It’s all in the wrist


Disc golf is a lot like ball golf. Except there are no pricey green fees, or the expensive equipment, or even the fancy shoes and plaid shorts. And that it’s a game played with frisbees.

Communities across southwest Minnesota have been installing disc golf courses since the late 1990s, and more are popping up every year, including a new nine-hole course at Garvin Park.

“They put the holes in last fall and installed the tee posts this spring,” said Brooke Wyffels, Lyon County Parks and Fairgrounds Programs supervisor. “We’re hoping to get the tee signs up later this summer. We’ve seen people coming down and using the course already this spring.”

The course at Garvin Park consists of many tree obstacles and elevation shifts across the nine holes.

“You get to throw down the big tubing hill,” Wyffels said, “and a lot of people like that.”

Wyffels said she played disc golf in college and enjoyed the game because “it’s a sport that you don’t have to be really good at to enjoy. It’s something that everybody can do.”

Having fun playing the game isn’t the only easy thing about the sport. Unlike ball golf, there isn’t a need for high-maintenence landscaping or pristine putting greens. Just a tee marker and a target.

“It was pretty inexpensive to install, and it brings a lot of people to the park,” Wyffels said. “It’s not a lot of maintenance, and the goals stay in all winter so it’s really easy to maintain.”

Golf in winter? With disc golf it’s possible.

“There were tracks on the course last winter so someone was playing in the snow, at least on the warmer days,” Wyffels said. “And it’s probably easier to find your disc in the snow.”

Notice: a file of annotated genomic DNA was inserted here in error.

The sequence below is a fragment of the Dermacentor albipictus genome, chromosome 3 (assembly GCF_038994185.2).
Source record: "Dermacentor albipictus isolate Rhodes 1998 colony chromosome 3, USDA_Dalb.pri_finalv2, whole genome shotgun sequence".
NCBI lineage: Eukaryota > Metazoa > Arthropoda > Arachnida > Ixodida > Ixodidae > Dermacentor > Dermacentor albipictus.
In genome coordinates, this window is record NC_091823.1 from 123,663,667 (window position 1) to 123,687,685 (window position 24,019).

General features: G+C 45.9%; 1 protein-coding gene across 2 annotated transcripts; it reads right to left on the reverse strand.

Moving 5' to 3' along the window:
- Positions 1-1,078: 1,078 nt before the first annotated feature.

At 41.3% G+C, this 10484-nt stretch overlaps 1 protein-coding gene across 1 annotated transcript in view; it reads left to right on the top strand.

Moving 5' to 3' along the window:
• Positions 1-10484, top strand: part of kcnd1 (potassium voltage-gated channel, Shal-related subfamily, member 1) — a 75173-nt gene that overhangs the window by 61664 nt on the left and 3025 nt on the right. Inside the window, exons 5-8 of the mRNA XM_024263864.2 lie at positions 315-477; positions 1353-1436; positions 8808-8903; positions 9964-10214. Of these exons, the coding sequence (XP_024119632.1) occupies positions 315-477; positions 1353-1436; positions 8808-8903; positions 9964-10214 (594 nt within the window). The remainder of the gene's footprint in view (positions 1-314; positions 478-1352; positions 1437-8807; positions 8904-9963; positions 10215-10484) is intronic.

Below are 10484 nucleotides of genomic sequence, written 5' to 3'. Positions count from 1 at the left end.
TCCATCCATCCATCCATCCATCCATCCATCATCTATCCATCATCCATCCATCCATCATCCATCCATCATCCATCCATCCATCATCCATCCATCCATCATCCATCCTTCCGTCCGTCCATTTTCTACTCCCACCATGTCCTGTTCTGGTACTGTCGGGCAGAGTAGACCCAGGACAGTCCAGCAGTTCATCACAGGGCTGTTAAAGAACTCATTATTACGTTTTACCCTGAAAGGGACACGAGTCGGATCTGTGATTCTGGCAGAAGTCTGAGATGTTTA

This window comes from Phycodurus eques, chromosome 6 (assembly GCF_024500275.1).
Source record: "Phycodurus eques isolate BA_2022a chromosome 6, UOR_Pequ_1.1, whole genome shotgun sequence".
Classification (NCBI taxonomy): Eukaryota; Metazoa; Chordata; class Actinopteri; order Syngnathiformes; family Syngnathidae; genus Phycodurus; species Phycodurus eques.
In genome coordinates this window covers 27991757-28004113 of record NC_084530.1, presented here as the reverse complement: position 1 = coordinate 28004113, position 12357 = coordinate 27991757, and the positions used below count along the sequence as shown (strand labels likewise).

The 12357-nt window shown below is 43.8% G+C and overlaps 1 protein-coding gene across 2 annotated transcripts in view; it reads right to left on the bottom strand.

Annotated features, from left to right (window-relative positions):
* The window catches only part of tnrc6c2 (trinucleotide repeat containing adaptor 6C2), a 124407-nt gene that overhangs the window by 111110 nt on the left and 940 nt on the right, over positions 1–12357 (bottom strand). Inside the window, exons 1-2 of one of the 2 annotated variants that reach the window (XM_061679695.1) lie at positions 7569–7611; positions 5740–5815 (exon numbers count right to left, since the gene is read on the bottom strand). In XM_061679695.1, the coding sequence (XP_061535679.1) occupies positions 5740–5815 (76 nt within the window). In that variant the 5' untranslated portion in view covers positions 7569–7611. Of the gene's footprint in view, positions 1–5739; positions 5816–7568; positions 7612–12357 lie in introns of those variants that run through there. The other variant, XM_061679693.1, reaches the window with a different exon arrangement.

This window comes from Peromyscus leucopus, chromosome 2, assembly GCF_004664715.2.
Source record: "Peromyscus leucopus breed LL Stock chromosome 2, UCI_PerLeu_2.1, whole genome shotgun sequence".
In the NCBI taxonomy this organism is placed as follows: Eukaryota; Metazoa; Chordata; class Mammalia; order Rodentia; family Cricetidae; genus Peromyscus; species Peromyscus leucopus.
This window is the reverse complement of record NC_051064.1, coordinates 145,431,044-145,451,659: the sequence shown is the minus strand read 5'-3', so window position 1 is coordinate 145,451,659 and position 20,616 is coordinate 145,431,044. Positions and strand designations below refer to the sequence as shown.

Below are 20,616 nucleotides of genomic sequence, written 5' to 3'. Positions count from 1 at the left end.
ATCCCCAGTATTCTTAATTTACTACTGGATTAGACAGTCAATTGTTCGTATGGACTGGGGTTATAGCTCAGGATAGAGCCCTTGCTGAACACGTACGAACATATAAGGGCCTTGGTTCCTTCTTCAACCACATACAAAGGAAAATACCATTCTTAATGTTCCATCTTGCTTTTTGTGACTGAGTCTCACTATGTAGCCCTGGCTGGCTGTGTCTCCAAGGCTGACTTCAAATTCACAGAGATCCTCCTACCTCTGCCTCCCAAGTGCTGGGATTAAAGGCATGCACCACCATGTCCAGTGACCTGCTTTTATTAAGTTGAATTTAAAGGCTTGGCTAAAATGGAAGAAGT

Another new course just opened in Cottonwood next to Lakeview School. The nine-hole course circles around the pond and wildlife area south of the school building.

Karen Meiners, Cottonwood Community Education director, said that the money for the course came from a Statewide Health Improvement Grant. Cottonwood is in the process of going through another grant application to get the money to add another nine holes to the course this fall. Meiners said they also received a grant from Play 60 to buy discs for community members to use to try out the game.

“The course was completed in October 2013,” Meiners said. “But it was too cold to really use it then.” On May 20, Cottonwood Community Education held a “Learn to play Disc Golf” day. Student volunteers Brianna and Jaden Hoffman were at the course that afternoon offering free lessons on how to play the game.

“It’s an enjoyable game,” Jaden Hoffman said. “We like being outdoors, and the competition is fun.” The Hoffman siblings took the time to show other kids around the course and give tips on throwing techniques and how to keep score.

Jacob Meiners was one of the kids trying out the sport for the first time.

“I liked it,” he said. “I’ll definitely be back to do it again.”

In Granite Falls, the River’s Edge Disc Golf Course was installed in 2012 and has already seen a lot of play the past two years. Earlier this week, Nathan Smith and his son, Gage Smith, were playing a round with their friends Brent Hall and Will Schindler.

“We play as much as possible when the weather permits” Smith said.

“We’ve even played in the rain,” said Hall.

Their favorite spot on the course is the eighth hole, which features a stone-step path up to the tee that sits on a cliff roughly 20 feet high.

“It’s a lot of fun to throw from up here,” Smith said.

Another golfer at the River’s Edge course, Loren LaBatte, said he has been playing “since they put the course in” and that he enjoys exercise he gets from the sport.

“Once you learn how to throw well, you can get very accurate and have a lot of fun,” LaBatte said. “I’ve even gotten a couple hole-in-ones here.”